Index of Frank's Diaries
by Frank Schnittger (mail Frankschnittger at hot male dotty communists) on Mon Oct 31st, 2011 at 05:03:54 AM EST
[ Parent ]
No, no, we said he was annoying. He tends to grate on my nerves. I'll just have to be sure I keep the TV turned off when he's on. Which won't be much of an achievement since we don't have a working TV service.
by Colman (colman at eurotrib.com) on Mon Oct 31st, 2011 at 07:22:41 AM EST
[ Parent ]
The second constitutional referendum to give wide powers of investigation to Parliament was defeated by 53% TO 47% amid concerns that the proposals had not been adequately explained and discussed, and that they could give rise to McCarthy style kangaroo courts.  A row has broken out between the government and the independent electoral commission over who was to blame for the defeat. I was in favour of the proposal, but have to concede that a very inadequate level of public discussion/understanding led to understandable fears that a future Government could abuse the powers being granted.  My problem is that I feal that the legal industry has abused its privileged position even more than I could imagine any future government being able to do so.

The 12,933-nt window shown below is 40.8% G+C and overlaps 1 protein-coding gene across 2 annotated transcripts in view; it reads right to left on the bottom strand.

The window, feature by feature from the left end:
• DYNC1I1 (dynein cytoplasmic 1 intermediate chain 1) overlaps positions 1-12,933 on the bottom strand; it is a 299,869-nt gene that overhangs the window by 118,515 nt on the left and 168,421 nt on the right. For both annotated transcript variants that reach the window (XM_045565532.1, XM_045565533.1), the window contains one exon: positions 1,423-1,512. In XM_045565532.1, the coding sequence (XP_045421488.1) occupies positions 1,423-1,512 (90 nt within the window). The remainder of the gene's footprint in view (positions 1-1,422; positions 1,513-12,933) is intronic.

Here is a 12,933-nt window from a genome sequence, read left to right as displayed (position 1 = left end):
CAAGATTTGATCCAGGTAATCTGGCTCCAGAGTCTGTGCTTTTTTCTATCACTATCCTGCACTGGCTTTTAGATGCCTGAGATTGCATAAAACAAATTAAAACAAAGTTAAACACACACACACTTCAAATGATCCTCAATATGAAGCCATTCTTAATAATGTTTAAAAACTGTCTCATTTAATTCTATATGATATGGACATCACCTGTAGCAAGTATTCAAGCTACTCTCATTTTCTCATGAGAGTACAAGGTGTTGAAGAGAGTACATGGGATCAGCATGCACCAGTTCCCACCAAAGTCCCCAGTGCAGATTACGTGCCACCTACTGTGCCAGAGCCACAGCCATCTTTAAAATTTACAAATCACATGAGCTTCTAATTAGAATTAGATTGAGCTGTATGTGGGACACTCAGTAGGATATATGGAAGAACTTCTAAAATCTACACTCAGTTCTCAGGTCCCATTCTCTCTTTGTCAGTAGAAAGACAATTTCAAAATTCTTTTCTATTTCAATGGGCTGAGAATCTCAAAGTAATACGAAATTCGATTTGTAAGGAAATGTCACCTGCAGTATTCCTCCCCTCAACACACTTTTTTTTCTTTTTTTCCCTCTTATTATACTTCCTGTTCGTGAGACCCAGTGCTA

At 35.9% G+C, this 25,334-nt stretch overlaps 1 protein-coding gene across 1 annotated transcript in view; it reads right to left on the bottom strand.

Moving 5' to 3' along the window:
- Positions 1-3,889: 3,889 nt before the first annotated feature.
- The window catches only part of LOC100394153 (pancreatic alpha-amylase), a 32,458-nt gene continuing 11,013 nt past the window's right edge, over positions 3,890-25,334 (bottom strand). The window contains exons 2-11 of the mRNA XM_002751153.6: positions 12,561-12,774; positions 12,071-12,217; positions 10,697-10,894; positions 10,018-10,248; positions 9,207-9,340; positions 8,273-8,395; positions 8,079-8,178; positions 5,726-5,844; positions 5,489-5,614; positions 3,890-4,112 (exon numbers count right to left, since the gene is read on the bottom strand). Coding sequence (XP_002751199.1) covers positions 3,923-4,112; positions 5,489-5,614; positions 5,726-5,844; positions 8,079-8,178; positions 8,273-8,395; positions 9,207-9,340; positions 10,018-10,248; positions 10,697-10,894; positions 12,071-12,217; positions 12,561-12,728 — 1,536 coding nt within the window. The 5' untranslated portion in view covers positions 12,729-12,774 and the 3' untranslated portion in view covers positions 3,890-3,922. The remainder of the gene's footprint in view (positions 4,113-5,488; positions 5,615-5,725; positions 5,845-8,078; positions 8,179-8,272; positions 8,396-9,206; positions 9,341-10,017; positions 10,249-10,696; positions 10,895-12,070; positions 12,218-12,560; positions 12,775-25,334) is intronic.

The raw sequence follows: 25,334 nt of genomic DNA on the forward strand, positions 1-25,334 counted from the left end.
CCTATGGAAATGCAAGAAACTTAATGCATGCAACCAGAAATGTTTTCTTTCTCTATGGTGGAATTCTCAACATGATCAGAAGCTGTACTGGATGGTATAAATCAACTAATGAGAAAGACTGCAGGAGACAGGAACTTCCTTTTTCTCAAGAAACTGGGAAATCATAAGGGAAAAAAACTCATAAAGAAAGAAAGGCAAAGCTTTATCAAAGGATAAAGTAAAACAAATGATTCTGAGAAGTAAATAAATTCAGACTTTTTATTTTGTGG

Index of Frank's Diaries
by Frank Schnittger (mail Frankschnittger at hot male dotty communists) on Mon Oct 31st, 2011 at 05:19:37 AM EST
I voted no, largely on the basis that they hadn't bothered making a case for it. Also, the likes of the Irish Council on Civil Liberties were against it, which is seldom a good sign.

I voted no to the judicial pay referendum on the basis that it was gratuitous populism, which isn't a good reason for messing about with the constitution.

Did a lawyer eat your puppy or something?

by Colman (colman at eurotrib.com) on Mon Oct 31st, 2011 at 07:21:38 AM EST
[ Parent ]
More or less - you try getting access to the courts to defend a gratuitous case against your fasmily without it costing you many thousands... with the risk of it taking years off your life and costing you many thousands more if you don´t settle out of court.

Index of Frank's Diaries
by Frank Schnittger (mail Frankschnittger at hot male dotty communists) on Wed Nov 2nd, 2011 at 05:06:56 AM EST
[ Parent ]
When the laws are written primarily by lawyers, you tend to get laws and legal systems that funnel money into their pockets, I've noticed... heh.

'tis strange I should be old and neither wise nor valiant. From "The Maid's Tragedy" by Beaumont & Fletcher
by Wife of Bath (kareninaustin at g mail dot com) on Wed Nov 2nd, 2011 at 12:12:56 PM EST
[ Parent ]
Your new Prez is really quite cute. He looks like a little leprechaun.
by sgr2 on Wed Nov 2nd, 2011 at 12:35:26 PM EST
Yes, he's the very picture of what we expect an Irish president to look like.

Not like the last couple, eh?

It is rightly acknowledged that people of faith have no monopoly of virtue - Queen Elizabeth II

by eurogreen on Thu Nov 3rd, 2011 at 11:56:09 AM EST
[ Parent ]